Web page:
At one flagship state university the former president continues to receive year after year after year a salary of over $210K plus benefits -- and does no teaching.

I do not read where any critical professors are sayign that professors should make more than a president. I think they are saying that the presidential compensation should be reasonable and fair.

I have only scratched the surface of numerous, obscured, perks that presidents and their immediate administrative vps and team receive.

24. fergdoug - January 24, 2010 at 11:27 pm

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Salary envy is so unseemly and petty.

I always cite Humphrey Bogart's reply to "What makes you think you're worth a million dollars a movie?": "Because I can get it."

25. intered - January 25, 2010 at 10:05 am

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I note, with appreciation, the many diverse perspectives presented here. One need only review the above posts to see the widely diverging but unspecified performance standards and metrics implied by the comments. A few of us seem preoccupied with the dollar value, symbolic or otherwise, linked to an undefined normative standard that has little or nothing to do with the role of the president.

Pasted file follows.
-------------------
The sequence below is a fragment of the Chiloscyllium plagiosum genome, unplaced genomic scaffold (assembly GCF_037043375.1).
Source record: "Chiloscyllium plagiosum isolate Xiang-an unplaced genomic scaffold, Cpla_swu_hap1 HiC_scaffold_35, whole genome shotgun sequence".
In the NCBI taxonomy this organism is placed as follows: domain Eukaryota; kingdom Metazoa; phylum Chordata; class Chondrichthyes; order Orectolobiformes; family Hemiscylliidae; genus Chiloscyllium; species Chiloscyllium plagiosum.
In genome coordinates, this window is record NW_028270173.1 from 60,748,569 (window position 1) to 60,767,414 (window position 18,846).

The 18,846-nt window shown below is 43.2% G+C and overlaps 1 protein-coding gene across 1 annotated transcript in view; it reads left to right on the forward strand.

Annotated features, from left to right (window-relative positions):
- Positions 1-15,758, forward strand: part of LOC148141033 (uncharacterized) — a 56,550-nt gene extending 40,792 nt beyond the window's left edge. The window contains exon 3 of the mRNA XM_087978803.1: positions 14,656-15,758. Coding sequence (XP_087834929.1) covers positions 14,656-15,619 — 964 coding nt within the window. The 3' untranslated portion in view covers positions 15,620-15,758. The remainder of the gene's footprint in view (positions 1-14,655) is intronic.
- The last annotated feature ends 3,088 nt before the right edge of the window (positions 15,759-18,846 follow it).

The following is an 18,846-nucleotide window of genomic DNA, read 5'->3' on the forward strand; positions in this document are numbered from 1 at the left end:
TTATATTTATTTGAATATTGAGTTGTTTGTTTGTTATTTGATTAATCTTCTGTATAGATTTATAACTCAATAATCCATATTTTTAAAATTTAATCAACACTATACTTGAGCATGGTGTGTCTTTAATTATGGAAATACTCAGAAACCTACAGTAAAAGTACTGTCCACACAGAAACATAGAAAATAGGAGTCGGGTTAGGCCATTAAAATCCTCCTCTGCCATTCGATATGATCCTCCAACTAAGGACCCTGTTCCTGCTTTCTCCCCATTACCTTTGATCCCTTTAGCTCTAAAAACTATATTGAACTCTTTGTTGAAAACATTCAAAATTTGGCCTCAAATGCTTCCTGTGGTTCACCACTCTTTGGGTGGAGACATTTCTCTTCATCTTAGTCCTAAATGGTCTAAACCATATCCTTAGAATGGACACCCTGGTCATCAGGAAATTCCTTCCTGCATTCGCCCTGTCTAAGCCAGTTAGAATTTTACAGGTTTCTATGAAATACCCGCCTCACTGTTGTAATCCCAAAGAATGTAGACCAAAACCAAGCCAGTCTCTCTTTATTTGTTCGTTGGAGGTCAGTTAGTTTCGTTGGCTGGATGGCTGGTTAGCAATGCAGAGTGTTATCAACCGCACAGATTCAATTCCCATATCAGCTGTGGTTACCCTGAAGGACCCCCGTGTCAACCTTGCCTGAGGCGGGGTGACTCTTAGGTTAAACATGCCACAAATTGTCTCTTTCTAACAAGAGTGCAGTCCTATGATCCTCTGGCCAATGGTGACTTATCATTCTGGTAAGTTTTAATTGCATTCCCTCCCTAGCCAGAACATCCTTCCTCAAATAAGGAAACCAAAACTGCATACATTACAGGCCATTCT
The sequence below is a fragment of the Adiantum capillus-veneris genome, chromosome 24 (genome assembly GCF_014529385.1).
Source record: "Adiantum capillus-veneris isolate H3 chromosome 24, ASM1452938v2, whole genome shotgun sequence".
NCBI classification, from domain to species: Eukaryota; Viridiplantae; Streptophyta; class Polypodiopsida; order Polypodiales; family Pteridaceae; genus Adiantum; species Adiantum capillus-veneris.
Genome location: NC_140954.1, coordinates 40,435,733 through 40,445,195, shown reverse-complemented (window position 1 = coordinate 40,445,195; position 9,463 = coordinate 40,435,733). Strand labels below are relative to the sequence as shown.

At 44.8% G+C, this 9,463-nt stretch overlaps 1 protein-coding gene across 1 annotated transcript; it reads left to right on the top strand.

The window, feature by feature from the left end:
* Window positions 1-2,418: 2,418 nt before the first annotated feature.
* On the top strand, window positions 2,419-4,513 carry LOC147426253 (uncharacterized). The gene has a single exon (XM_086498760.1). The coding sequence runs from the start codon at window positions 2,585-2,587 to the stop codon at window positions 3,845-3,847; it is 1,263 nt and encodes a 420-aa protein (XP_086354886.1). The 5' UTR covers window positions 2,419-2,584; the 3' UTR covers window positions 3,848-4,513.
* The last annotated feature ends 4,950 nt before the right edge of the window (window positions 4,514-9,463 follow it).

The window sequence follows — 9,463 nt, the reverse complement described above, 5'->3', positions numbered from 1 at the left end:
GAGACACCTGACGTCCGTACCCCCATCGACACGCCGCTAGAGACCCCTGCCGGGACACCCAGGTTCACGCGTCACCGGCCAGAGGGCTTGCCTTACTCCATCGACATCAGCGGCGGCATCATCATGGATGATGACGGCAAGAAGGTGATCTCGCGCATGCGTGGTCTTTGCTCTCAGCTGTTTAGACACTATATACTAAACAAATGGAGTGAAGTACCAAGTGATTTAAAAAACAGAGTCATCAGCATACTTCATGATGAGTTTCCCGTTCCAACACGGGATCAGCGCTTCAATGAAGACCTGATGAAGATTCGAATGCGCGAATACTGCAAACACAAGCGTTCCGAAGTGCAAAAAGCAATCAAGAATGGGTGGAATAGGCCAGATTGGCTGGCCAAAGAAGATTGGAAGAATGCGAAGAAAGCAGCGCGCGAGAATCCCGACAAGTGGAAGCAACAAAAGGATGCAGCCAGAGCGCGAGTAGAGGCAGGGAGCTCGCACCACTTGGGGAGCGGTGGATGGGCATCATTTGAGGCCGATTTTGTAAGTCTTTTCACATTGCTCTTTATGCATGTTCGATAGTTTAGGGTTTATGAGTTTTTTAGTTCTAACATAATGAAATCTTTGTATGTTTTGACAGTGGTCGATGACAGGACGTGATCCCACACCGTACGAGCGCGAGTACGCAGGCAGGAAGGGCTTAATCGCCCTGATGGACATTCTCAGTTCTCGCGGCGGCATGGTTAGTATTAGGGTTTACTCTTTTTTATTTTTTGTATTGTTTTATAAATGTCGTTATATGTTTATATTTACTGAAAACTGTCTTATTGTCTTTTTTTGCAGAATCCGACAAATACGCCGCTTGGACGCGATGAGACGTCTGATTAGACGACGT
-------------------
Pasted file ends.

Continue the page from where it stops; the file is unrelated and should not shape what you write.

The only direction I disagree with on its face is the suggestion that the market sets a president's compensation. There is a constrained but active market for some athletic coaches - colleges do hire them away from each other. The market for college presidents does not approach this level of viability. It is small and fragile, at best. If a legislature decided to drop the salary of a college president by 50%, it is unlikely that another school would offer him a job.

No one should be surprised by the diversity of opinions expressed above. They are a natural outcome of the vagueness of the role, the imprecision of the performance standards, and the almost total absence of agree upon metrics. A measure of failure is predestined when we allow an institution's most important role to remain ill-defined. When well-defined proficiencies and specific goals are absent, as the are in the typical role of university president, charisma and peacekeeping become the leading indicators of a president's success. These attributes, while potentially important, may or may not correlate with success in relation to achieving the institution's most important goals. Do we want a president who makes us feel good or one that achieves negotiated goals? Some observers believe we want presidents who are charismatic and have conciliation and peacekeeping skills, and who have demonstrated that they won't surprise us with "fire in their belly" to get big things done. Whatever else we say, we are not about big things.